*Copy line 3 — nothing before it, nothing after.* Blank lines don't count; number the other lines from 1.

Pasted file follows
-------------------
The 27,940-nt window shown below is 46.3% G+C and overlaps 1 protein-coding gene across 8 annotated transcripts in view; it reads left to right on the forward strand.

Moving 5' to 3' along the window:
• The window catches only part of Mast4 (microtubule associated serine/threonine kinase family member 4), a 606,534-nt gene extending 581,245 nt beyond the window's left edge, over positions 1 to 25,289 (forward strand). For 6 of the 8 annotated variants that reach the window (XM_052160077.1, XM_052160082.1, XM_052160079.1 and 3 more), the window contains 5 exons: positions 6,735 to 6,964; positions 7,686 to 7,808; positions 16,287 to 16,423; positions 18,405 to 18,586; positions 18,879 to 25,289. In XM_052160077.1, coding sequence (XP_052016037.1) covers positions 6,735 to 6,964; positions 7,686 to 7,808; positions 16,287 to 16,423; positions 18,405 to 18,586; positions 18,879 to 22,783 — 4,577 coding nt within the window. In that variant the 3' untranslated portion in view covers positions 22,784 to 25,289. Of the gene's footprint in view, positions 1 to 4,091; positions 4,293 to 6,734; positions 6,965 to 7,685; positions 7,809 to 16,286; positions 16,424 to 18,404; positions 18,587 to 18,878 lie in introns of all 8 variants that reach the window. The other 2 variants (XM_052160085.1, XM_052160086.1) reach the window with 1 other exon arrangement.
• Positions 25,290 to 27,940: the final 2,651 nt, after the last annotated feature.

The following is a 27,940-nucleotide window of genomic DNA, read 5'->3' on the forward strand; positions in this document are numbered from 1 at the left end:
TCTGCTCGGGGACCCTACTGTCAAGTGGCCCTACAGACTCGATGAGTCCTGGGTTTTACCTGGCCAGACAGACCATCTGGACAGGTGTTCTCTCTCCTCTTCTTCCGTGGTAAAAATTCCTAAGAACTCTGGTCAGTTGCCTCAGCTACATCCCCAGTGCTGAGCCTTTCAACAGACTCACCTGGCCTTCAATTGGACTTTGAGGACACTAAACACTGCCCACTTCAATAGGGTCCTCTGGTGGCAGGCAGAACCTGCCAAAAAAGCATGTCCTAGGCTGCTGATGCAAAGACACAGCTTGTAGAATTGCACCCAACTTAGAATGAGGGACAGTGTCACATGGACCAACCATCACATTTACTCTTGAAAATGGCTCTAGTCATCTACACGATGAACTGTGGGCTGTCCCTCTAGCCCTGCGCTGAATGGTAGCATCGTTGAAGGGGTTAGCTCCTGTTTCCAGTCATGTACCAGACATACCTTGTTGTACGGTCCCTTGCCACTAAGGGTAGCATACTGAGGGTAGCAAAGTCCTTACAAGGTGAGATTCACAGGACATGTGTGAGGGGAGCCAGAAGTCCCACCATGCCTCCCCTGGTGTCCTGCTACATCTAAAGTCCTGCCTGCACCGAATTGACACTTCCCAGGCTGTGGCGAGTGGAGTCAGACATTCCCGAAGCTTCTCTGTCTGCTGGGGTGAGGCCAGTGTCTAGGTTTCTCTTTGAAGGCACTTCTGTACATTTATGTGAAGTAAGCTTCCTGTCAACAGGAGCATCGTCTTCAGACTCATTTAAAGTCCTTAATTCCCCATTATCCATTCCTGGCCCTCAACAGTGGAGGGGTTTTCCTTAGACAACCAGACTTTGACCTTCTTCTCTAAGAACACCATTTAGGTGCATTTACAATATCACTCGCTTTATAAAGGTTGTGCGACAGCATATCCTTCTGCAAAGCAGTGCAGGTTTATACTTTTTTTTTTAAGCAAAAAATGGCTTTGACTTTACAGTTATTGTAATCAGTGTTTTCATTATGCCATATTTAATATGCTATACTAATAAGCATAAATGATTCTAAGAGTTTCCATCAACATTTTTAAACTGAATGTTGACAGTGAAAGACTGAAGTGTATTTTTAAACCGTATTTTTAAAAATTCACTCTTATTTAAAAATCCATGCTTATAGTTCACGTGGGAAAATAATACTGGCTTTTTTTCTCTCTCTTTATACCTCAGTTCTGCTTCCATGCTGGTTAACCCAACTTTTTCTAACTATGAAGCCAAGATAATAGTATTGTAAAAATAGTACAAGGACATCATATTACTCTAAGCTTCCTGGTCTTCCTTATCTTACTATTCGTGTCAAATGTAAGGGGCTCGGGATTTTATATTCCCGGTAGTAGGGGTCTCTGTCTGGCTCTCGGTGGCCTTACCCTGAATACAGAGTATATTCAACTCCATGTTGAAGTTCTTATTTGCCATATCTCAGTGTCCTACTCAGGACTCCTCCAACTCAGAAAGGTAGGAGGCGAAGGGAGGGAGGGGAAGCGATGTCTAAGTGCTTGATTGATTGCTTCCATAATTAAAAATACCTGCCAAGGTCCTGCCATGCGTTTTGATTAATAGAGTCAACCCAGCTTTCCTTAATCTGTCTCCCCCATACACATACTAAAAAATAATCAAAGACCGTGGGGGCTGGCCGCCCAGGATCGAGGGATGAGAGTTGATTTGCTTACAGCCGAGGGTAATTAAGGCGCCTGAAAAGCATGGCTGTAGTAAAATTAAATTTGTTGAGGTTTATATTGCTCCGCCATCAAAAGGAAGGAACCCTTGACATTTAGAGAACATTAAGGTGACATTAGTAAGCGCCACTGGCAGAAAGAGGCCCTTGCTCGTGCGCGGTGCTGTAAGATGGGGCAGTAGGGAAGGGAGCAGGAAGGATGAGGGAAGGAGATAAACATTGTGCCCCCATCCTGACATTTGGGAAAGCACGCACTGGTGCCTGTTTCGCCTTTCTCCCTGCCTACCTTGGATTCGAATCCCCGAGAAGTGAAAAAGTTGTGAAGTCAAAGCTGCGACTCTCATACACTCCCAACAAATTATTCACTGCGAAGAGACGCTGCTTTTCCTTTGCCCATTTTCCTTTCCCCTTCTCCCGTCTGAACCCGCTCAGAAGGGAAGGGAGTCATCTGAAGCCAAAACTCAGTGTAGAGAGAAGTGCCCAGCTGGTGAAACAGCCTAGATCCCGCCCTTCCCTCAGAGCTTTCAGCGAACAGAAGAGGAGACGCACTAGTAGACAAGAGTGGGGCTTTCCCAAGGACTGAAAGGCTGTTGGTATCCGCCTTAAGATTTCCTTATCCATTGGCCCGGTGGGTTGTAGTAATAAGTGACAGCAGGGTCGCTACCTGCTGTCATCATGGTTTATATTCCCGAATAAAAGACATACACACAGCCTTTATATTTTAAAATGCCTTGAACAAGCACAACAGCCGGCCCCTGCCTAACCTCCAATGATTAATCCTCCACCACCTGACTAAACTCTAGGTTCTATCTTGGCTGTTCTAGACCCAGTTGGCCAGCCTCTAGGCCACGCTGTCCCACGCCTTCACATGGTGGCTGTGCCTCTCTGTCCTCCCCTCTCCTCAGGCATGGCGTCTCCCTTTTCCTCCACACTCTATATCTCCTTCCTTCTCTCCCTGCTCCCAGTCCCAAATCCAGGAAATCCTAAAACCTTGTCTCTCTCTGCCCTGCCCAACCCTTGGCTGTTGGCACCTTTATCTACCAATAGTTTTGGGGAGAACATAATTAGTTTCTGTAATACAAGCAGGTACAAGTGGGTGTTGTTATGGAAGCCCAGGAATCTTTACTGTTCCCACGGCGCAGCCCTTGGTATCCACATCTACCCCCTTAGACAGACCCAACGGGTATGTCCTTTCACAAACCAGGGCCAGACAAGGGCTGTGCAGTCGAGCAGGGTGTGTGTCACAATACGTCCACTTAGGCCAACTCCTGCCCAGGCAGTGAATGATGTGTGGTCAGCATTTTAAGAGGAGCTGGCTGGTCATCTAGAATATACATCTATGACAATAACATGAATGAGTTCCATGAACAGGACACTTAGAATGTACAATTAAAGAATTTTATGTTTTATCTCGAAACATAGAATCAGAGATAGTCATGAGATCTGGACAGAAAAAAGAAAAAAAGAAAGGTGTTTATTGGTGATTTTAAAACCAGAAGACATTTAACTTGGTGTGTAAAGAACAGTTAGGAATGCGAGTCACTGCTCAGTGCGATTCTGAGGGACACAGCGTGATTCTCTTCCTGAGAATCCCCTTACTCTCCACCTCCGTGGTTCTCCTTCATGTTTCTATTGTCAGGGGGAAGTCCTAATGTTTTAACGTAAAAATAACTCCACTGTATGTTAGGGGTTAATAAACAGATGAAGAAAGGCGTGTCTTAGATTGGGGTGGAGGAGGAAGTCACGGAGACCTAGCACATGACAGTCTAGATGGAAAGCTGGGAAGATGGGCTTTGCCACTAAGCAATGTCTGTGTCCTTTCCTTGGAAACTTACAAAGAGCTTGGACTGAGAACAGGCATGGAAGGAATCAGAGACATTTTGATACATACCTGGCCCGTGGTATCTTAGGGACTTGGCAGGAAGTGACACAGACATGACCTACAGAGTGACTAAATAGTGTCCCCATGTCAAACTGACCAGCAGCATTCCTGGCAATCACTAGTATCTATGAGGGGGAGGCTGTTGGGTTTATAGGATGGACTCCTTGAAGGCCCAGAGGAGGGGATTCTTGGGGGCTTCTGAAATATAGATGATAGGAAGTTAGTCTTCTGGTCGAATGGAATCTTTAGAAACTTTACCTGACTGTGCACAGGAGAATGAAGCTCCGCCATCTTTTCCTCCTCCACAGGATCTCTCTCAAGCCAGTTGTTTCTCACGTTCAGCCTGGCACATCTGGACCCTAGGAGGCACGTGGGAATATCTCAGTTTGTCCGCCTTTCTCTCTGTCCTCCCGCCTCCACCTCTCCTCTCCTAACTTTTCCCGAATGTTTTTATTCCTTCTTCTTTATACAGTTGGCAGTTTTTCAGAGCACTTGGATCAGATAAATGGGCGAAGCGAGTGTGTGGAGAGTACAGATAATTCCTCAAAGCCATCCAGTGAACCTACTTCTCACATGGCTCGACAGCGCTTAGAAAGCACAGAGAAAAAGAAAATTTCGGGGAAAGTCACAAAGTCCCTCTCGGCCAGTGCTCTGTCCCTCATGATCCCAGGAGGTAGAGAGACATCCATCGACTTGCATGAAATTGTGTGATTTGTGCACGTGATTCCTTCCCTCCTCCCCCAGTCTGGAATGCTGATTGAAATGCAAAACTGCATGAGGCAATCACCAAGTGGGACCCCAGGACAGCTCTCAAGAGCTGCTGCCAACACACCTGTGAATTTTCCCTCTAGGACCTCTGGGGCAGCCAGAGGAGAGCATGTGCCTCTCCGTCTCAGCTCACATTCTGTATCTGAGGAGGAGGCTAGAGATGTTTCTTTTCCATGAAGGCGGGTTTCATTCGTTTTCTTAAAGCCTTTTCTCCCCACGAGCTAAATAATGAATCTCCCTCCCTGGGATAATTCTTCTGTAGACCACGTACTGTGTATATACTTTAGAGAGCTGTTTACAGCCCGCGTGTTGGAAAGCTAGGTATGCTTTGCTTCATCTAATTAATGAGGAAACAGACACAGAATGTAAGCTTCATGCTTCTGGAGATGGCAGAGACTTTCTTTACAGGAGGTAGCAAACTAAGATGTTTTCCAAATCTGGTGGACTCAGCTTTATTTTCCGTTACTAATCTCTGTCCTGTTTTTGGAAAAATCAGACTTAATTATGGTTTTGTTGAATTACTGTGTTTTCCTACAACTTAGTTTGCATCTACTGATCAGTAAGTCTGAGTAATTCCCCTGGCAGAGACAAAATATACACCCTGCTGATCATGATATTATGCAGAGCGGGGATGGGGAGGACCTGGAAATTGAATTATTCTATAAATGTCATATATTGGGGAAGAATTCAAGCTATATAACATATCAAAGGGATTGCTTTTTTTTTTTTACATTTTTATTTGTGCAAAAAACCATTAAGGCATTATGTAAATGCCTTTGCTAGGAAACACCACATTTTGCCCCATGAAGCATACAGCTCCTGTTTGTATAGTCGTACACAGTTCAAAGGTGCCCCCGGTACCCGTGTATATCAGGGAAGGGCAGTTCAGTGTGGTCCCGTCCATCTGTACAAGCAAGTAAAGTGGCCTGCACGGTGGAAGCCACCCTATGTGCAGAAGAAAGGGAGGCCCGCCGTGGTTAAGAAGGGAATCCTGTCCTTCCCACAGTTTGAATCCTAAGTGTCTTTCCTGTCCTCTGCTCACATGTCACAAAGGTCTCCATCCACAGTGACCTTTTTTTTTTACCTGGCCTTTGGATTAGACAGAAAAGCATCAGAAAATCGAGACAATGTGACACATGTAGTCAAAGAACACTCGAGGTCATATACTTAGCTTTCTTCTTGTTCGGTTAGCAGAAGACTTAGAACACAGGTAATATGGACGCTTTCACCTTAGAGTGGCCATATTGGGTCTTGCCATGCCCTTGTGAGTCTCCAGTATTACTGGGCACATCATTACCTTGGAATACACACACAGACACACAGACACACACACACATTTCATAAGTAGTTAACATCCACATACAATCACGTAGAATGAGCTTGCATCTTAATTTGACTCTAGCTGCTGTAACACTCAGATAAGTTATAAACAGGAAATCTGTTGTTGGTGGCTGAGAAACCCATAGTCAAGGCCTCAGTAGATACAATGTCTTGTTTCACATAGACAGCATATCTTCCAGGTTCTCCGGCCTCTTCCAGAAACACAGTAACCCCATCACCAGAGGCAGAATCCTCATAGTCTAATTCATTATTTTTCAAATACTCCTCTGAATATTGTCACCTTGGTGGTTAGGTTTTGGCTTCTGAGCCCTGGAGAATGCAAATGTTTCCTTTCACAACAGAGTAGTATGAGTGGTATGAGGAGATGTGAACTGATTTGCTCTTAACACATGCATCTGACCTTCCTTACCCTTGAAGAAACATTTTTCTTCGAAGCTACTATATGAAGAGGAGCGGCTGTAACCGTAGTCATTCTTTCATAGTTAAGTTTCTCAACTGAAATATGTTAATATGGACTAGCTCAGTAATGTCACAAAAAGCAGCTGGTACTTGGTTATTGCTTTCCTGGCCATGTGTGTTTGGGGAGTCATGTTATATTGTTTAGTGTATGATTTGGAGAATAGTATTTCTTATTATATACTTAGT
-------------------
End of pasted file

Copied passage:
• The window catches only part of Mast4 (microtubule associated serine/threonine kinase family member 4), a 606,534-nt gene extending 581,245 nt beyond the window's left edge, over positions 1 to 25,289 (forward strand). For 6 of the 8 annotated variants that reach the window (XM_052160077.1, XM_052160082.1, XM_052160079.1 and 3 more), the window contains 5 exons: positions 6,735 to 6,964; positions 7,686 to 7,808; positions 16,287 to 16,423; positions 18,405 to 18,586; positions 18,879 to 25,289. In XM_052160077.1, coding sequence (XP_052016037.1) covers positions 6,735 to 6,964; positions 7,686 to 7,808; positions 16,287 to 16,423; positions 18,405 to 18,586; positions 18,879 to 22,783 — 4,577 coding nt within the window. In that variant the 3' untranslated portion in view covers positions 22,784 to 25,289. Of the gene's footprint in view, positions 1 to 4,091; positions 4,293 to 6,734; positions 6,965 to 7,685; positions 7,809 to 16,286; positions 16,424 to 18,404; positions 18,587 to 18,878 lie in introns of all 8 variants that reach the window. The other 2 variants (XM_052160085.1, XM_052160086.1) reach the window with 1 other exon arrangement.